Before breakfast

Categories: to-be-categorised

Tags: explanations, tea, IVF, injections, pills

Date: 28 October 2009 08:00:44

*Disclaimer - this post was not written this morning, I am deliberately posting these entries on different dates so that I can be fully open about this IVF stuff without people knowing exactly what is happening when. It's a self preservation thing, with all of the injected hormones I become a bit of an emotional wreck, and am saving myself the pressure of people curious to know outcomes before I'm ready to tell.

I'm never normally one for bouncing out of bed in the morning ready to face the day, but I'm even less inclined to poke my head out from the covers at the moment. Before breakfast each morning I need to have given myself two injections and take three pills. The second injection and third pill started last week, and will probably continue until around this time next week. The pill is a tiny steroid dose, they did explain its purpose, but I was a bit overloaded with information at that point to remember anything other than "take one of these along with the rest of your daily medication, it'll help." The fact that it is tiny in size belies the fact that no matter how quickly it's swallowed it tastes foul, I make sure I take it first so that the taste is mostly gone by the time I eat my breakfast, but it still spoils my cup of tea.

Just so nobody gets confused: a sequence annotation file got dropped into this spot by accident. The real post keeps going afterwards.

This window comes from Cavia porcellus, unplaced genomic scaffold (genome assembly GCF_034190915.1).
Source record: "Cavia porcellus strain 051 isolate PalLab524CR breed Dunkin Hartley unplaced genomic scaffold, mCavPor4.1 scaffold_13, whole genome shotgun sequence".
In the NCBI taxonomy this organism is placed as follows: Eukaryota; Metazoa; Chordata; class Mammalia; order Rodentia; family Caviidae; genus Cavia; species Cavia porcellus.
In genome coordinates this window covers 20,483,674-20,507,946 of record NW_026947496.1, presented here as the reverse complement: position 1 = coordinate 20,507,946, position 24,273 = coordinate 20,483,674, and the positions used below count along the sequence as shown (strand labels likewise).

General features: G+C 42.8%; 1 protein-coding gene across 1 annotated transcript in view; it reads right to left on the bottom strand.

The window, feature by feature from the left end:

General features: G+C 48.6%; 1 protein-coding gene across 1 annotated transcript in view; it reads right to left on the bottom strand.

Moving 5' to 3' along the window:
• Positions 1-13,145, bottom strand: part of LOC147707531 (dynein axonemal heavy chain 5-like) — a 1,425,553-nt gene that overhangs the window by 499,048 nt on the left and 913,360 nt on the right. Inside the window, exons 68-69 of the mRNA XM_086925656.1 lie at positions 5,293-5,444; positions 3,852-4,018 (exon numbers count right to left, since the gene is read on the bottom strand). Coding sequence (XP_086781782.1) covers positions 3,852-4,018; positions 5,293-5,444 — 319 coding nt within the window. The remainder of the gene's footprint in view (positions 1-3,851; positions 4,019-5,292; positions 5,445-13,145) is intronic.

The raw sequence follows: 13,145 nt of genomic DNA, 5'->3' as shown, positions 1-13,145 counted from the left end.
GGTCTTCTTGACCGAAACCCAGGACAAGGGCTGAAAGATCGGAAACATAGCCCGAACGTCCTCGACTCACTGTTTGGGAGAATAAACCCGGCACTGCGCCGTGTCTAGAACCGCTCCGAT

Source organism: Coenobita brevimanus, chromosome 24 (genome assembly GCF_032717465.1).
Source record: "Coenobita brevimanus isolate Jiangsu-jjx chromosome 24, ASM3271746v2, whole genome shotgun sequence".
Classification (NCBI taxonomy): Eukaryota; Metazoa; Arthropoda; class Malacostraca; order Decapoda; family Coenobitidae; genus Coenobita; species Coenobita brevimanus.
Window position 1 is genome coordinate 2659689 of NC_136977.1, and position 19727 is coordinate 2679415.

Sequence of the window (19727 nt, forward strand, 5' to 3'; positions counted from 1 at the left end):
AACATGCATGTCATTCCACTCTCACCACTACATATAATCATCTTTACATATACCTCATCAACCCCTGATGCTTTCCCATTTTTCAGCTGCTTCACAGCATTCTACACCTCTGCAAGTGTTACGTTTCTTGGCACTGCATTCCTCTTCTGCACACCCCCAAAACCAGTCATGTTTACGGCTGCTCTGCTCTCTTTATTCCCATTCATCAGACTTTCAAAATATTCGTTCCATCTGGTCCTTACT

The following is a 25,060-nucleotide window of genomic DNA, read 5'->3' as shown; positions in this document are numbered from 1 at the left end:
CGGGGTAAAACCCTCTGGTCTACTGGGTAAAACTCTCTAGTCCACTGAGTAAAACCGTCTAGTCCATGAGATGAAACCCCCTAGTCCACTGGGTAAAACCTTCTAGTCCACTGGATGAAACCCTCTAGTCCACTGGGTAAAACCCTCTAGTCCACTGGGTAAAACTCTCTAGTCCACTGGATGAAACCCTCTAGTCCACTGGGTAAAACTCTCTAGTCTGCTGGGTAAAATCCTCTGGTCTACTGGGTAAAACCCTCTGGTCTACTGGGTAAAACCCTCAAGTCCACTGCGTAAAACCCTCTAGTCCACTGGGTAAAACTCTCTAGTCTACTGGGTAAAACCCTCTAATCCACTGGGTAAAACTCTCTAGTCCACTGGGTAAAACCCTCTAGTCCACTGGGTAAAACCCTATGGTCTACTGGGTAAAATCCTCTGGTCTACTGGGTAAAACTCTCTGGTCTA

The second injection is a fussy one. It needs to be kept in the fridge (not that they told me that until I'd been storing it under the bed for three weeks, oh well), and is made up of many constituent parts. Firstly there is the ampoule of sterilised water, handed over to my dear husband to break open (I'm clumsy at the best of times, never mind just after getting up), while he's doing that I fix a large needle to a plastic syringe. I also take out and break open three identical rubber-sealed glass vials. I use the large needle to draw up the water, and then inject it into the first vial, the tablet inside dissolves immediately, and I draw up the solution, inject it into the second vial, draw it out and then in and out of the third vial. This started out as an enormously tricky procedure, but it's becoming a practised art by now. At this point I need to remove the larger needle, and swap it with a small subcutaneous injection needle, removing any excess air in the syringe along the way, then comes the easy bit of actually injecting myself.

Then I get to eat my cereal and not think about needles for another day. :)